Assessment of the 5D2 by the BBC (Alan Roberts) - Page 4 at DVinfo.net

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Old October 6th, 2009, 06:56 PM   #46
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But in Vimeo were looking at video compressed more than broadcast. Turn down camera defaults, expose correctly, use UDMA cards, and don't shoot picket fences.
And we are starting to see broadcast 5DII. I do not expect to be horrified.

edit: We are apparently about to see a Saturday Night Live and a Frontline with 5DII footage. These are both significant network shows. So at least in the US we can see how it looks to the end viewer.
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Old October 6th, 2009, 07:08 PM   #47
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The broadcast Planet Earth I saw looked good, although I was looking at the superb shots more than the technical quality.
And surprise that is what 99% of the intended audience looks at as well. Sometimes we handicap ourselves so much by thinking that everyone notices or even cares about the minute things we see. I have a high performance motorcycle, I hear all the critics in the mags saying it can't do this or that..... You know what, it is light years ahead of what I would ever be able to comprehend or do, it's not even worth listening to. I can roll right on by pretty much any situation that most on their "Super Bikes" would hit the brakes. I know how to ride and every now and then take a decent picture......

Ansel Adam's used a View camera..... Others went with 35mm......


"Big negatives... creative control... photographers love using view cameras. Unlike a standard 35mm camera, the lens and film plane of a view camera are adjustable. These adjustments can change the point of view, plane of focus and even the shape of the objects being photographed."
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Old October 7th, 2009, 11:28 PM   #48
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The broadcast Planet Earth I saw looked good, although I was looking at the superb shots more than the technical quality.
I might not have been clear - I also thought Planet Earth looked great, on both broadcast and blu-ray. It's the Ken Burns National Parks documentary that looked surprisingly bad to me, especially when you compare it to other recent docs like Planet Earth. Many of the shots lacked detail and dynamic range - not the archival footage, but stuff that looked as if it was shot specifically for the series.
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Old October 8th, 2009, 12:03 AM   #49
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Has anyone done zone plate testing for aliasing with the 7D, and if so, how does it compare to the 5DMkII?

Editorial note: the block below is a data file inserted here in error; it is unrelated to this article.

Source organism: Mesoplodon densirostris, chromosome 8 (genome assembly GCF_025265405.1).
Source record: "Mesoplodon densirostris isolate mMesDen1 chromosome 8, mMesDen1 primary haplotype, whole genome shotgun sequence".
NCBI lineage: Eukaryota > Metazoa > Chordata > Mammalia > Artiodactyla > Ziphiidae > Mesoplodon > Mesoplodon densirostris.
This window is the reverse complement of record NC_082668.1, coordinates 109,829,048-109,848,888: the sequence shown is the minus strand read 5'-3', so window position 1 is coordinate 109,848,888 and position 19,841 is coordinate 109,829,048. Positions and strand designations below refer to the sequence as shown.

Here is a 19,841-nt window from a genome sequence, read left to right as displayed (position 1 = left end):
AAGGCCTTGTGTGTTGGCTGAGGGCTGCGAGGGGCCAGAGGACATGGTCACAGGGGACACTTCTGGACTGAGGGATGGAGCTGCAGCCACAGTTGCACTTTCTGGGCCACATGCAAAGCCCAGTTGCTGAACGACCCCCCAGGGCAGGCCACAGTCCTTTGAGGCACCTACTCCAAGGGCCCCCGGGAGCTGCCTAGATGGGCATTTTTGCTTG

If it is an issue of software processing of the image from the sensor, perhaps there has been an improvement from the 5DMkII to the 7D.
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Old October 8th, 2009, 10:46 AM   #50
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edit: We are apparently about to see a Saturday Night Live and a Frontline with 5DII footage. These are both significant network shows. So at least in the US we can see how it looks to the end viewer.
The saturday night live opener looked ok when the shots were static, but broke up quite a bit when there was fast motion. As did the commercials, and the music performance when they shot through flames, and pretty much anything similar since my local cable company started recompressing the signal to fit more HD channels in less bandwidth last year. In other words, the 5D faired no worse than any other source to my eye.
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Old October 8th, 2009, 05:44 PM   #51
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I might not have been clear - I also thought Planet Earth looked great, on both broadcast and blu-ray. It's the Ken Burns National Parks documentary that looked surprisingly bad to me, especially when you compare it to other recent docs like Planet Earth. Many of the shots lacked detail and dynamic range - not the archival footage, but stuff that looked as if it was shot specifically for the series.

OK. But, I still maintain that the 5D2 footage is an order of magnitude better than the Planet Earth Blu-ray.

AVSFORM do not rank Planet Earth anywhere near the reference group. I often refer to the AVSFORUM PQ Teir ranknigs before I buy a Blu-Ray. One I collected a few top tier titles I quickly learnt the difference between top notch PQ, and ordinary (eg Planet Earth).

To get back on topic. I suspect the BBC would be happier if the 5D2's footage was also softened like that on Planet Earth.
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Old October 8th, 2009, 06:11 PM   #52
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Originally Posted by Evan Donn View Post
It's the Ken Burns National Parks documentary that looked surprisingly bad to me, especially when you compare it to other recent docs like Planet Earth. Many of the shots lacked detail and dynamic range - not the archival footage, but stuff that looked as if it was shot specifically for the series.
My understanding is that some the Ken Burns stuff was actually shot 8mm as reported in another thread here, at post 8:

Ken Burns' 'National Parks'
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Old August 28th, 2010, 06:02 AM   #53
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My view is that the BBC ought to look across the pond at what primetime networks are doing.

The final episode of the current series of "House", arguably the most popular prime time show in the US at the moment, was famously shot exclusively with the Canon 5D Mark II.

I still think the BBC could accept the camera's footage once some kind of post process was applied to the edited footage to reduce aliasing on deeper DOF shots. To me, it just seems as though the BBC are being overly pompous about technology which is infinitely cheaper that other pro cameras, yet still produces stunning results.
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Old August 28th, 2010, 07:37 PM   #54